Can public relations patronise the rich?

Why isn’t the Ettinger crafted leather key holder for Bentley owners raising my hackles like the Saab “little white bag” from last week?

I do think public relations people working for car companies should have better things to promote than ways of pampering a car key – but pandering to the wishes of the ridiculous rich doesn’t offend me as much as appealing to fashion-obessed young women.

But why does it seem like patronising when directed to women and not when targeting rich Bentley owners?  Do you think it says something more about me, than the car key cases?

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Heather Yaxley PhD

Dr. Heather Yaxley is passionate about sustainable careers, reflective practice and professional development. I am a rhizomatic educator, practitioner, consultant, academic and scholar. As a qualified academic, I teach the CIPR professional qualifications with PR Academy and have experience teaching at various Universities. I run the Motor Industry Public Affairs Association (MIPAA) and my own strategic consultancy. I was awarded by PhD researching Career Strategies in Public Relations by Bournemouth University in 2017. I'm a published author, with books, chapters and academic papers to my name.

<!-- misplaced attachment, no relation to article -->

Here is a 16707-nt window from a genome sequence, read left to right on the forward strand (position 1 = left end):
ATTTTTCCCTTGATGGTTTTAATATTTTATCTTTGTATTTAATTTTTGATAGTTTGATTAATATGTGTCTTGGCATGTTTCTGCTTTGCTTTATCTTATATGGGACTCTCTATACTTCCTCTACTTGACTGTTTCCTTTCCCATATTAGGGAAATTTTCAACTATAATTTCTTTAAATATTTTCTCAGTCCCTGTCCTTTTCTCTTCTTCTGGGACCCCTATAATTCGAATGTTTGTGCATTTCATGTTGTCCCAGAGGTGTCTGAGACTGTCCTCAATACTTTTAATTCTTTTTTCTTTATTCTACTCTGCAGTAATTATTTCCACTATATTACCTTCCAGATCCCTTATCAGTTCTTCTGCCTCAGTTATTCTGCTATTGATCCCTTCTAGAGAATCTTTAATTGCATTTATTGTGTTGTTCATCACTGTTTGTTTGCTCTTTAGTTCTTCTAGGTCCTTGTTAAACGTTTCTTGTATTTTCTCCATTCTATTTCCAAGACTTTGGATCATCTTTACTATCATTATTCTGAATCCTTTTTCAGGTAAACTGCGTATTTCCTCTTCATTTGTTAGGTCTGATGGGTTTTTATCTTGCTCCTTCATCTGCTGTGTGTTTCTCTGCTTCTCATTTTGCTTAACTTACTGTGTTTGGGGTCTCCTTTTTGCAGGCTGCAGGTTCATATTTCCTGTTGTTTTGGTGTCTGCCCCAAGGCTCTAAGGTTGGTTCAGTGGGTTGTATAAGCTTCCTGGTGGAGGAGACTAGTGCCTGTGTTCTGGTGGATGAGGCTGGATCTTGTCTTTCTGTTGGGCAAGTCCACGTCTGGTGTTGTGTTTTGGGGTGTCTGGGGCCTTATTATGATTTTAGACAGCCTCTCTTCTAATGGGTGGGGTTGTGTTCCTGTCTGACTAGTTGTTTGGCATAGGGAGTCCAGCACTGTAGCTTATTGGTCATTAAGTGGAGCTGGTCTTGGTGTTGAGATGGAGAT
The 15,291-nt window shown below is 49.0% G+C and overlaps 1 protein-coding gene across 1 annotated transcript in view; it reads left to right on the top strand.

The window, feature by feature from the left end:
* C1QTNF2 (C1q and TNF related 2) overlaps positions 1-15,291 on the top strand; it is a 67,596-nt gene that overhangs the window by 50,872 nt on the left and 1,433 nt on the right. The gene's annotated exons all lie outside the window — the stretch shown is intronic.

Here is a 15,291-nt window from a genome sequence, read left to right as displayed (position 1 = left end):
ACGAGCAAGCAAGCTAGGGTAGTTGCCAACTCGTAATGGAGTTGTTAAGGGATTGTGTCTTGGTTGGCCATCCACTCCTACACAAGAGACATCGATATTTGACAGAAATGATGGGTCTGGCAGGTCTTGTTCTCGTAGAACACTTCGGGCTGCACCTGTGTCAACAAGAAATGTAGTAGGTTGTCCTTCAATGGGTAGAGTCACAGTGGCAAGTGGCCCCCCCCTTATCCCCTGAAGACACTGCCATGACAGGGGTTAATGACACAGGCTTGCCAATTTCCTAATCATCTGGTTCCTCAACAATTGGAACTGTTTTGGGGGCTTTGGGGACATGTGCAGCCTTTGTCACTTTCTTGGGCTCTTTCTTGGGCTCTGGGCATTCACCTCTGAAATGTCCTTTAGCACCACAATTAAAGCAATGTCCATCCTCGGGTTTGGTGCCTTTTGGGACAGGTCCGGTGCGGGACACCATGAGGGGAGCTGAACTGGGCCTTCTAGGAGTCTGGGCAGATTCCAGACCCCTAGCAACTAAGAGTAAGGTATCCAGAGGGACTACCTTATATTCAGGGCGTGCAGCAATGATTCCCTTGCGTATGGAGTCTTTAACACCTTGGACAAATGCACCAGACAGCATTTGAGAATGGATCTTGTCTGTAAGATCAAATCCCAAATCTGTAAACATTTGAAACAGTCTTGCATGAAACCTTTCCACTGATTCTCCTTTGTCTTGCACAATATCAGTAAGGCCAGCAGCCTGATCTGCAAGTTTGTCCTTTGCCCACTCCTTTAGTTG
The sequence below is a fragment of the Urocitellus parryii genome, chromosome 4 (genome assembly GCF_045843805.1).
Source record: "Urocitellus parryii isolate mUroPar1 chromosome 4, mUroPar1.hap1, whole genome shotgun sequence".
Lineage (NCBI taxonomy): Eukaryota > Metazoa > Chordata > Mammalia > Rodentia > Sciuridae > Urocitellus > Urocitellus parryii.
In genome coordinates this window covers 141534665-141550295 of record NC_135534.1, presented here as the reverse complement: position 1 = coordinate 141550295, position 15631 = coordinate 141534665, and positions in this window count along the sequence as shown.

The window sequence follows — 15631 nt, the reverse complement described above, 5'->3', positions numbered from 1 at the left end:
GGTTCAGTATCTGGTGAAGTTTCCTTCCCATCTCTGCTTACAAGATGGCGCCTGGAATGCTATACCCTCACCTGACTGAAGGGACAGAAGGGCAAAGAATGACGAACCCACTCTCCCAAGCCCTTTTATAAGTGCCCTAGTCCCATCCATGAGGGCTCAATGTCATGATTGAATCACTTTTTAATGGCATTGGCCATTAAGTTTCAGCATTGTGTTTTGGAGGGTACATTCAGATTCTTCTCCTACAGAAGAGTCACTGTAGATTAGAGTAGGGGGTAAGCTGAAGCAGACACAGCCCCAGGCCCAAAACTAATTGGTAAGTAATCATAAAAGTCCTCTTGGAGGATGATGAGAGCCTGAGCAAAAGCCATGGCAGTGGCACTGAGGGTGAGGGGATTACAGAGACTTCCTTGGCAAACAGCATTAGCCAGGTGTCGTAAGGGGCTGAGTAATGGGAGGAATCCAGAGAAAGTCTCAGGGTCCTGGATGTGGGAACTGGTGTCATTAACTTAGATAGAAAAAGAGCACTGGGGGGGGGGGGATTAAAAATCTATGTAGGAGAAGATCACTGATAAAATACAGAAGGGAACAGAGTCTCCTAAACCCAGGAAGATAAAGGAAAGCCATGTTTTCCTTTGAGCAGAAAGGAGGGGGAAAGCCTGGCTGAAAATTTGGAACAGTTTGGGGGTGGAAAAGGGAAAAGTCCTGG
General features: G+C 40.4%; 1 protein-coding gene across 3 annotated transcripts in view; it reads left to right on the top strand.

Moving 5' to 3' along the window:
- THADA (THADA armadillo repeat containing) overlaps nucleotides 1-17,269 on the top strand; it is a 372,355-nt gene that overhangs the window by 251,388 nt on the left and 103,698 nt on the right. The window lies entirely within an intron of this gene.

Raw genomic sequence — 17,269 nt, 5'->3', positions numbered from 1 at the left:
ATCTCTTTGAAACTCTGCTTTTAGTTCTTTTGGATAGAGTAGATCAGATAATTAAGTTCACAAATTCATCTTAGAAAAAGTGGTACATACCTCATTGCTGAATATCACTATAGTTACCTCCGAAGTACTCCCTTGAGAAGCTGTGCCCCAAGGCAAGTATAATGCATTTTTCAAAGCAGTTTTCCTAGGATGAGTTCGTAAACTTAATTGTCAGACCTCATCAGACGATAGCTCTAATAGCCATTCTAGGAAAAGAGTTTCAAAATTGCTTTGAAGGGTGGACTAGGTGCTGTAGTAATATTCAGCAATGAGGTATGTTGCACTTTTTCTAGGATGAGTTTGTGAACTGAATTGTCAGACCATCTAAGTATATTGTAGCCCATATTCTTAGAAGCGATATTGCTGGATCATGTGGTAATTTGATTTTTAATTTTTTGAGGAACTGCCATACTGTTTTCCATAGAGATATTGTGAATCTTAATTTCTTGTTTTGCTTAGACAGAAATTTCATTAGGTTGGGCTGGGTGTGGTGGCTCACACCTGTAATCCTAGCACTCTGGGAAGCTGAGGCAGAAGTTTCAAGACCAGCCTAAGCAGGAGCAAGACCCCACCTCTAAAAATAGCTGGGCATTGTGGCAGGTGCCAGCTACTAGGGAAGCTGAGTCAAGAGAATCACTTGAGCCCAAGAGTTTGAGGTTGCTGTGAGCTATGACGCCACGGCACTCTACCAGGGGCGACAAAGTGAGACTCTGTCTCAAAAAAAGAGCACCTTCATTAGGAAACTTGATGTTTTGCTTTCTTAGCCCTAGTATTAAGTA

2 thoughts on “Can public relations patronise the rich?”

  1. I think because it’s called ‘little’ and has a child like draw string thingy on it, it’s patronising. Now don’t get me wrong, I like little black dresses, etc but I just think this is a bit like being treated like a kid again with your key around your neck for after school.

  2. It is interesting to think about what affects our emotions in this way. I try to explain to older guys I know that the word “lady” is now a bit iffy and we prefer to be called “women”. I love language and how meanings change and can be influenced. In public relations, I’m not sure we always spend sufficient time on the detail of the words we choose. Then as you indicate, there is meaning in visual imagery and what is conveyed by colour, shape, etc.

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